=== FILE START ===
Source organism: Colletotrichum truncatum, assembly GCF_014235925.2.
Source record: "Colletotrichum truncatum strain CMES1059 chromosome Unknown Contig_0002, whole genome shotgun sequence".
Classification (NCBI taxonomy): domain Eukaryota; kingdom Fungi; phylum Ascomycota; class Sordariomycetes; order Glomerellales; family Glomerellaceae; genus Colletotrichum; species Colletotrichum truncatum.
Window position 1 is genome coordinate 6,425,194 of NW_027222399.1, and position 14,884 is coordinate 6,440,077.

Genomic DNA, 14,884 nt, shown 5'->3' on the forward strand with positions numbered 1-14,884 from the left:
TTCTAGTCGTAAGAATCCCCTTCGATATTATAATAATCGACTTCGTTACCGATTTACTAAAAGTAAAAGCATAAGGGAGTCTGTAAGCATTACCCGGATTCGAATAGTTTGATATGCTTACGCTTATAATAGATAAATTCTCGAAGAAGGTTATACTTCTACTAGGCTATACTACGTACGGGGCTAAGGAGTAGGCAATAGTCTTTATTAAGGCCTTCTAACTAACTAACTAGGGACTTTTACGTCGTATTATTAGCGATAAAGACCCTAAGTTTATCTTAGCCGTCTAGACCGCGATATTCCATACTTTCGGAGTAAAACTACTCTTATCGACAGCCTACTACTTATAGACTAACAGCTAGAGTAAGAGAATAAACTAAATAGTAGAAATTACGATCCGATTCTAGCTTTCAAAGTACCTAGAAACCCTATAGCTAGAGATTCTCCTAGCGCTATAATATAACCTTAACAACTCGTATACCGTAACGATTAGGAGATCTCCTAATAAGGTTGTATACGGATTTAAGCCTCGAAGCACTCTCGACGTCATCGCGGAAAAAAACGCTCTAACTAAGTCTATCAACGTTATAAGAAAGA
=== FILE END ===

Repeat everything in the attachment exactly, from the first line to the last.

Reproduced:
Source organism: Colletotrichum truncatum, assembly GCF_014235925.2.
Source record: "Colletotrichum truncatum strain CMES1059 chromosome Unknown Contig_0002, whole genome shotgun sequence".
Classification (NCBI taxonomy): domain Eukaryota; kingdom Fungi; phylum Ascomycota; class Sordariomycetes; order Glomerellales; family Glomerellaceae; genus Colletotrichum; species Colletotrichum truncatum.
Window position 1 is genome coordinate 6,425,194 of NW_027222399.1, and position 14,884 is coordinate 6,440,077.

Genomic DNA, 14,884 nt, shown 5'->3' on the forward strand with positions numbered 1-14,884 from the left:
TTCTAGTCGTAAGAATCCCCTTCGATATTATAATAATCGACTTCGTTACCGATTTACTAAAAGTAAAAGCATAAGGGAGTCTGTAAGCATTACCCGGATTCGAATAGTTTGATATGCTTACGCTTATAATAGATAAATTCTCGAAGAAGGTTATACTTCTACTAGGCTATACTACGTACGGGGCTAAGGAGTAGGCAATAGTCTTTATTAAGGCCTTCTAACTAACTAACTAGGGACTTTTACGTCGTATTATTAGCGATAAAGACCCTAAGTTTATCTTAGCCGTCTAGACCGCGATATTCCATACTTTCGGAGTAAAACTACTCTTATCGACAGCCTACTACTTATAGACTAACAGCTAGAGTAAGAGAATAAACTAAATAGTAGAAATTACGATCCGATTCTAGCTTTCAAAGTACCTAGAAACCCTATAGCTAGAGATTCTCCTAGCGCTATAATATAACCTTAACAACTCGTATACCGTAACGATTAGGAGATCTCCTAATAAGGTTGTATACGGATTTAAGCCTCGAAGCACTCTCGACGTCATCGCGGAAAAAAACGCTCTAACTAAGTCTATCAACGTTATAAGAAAGA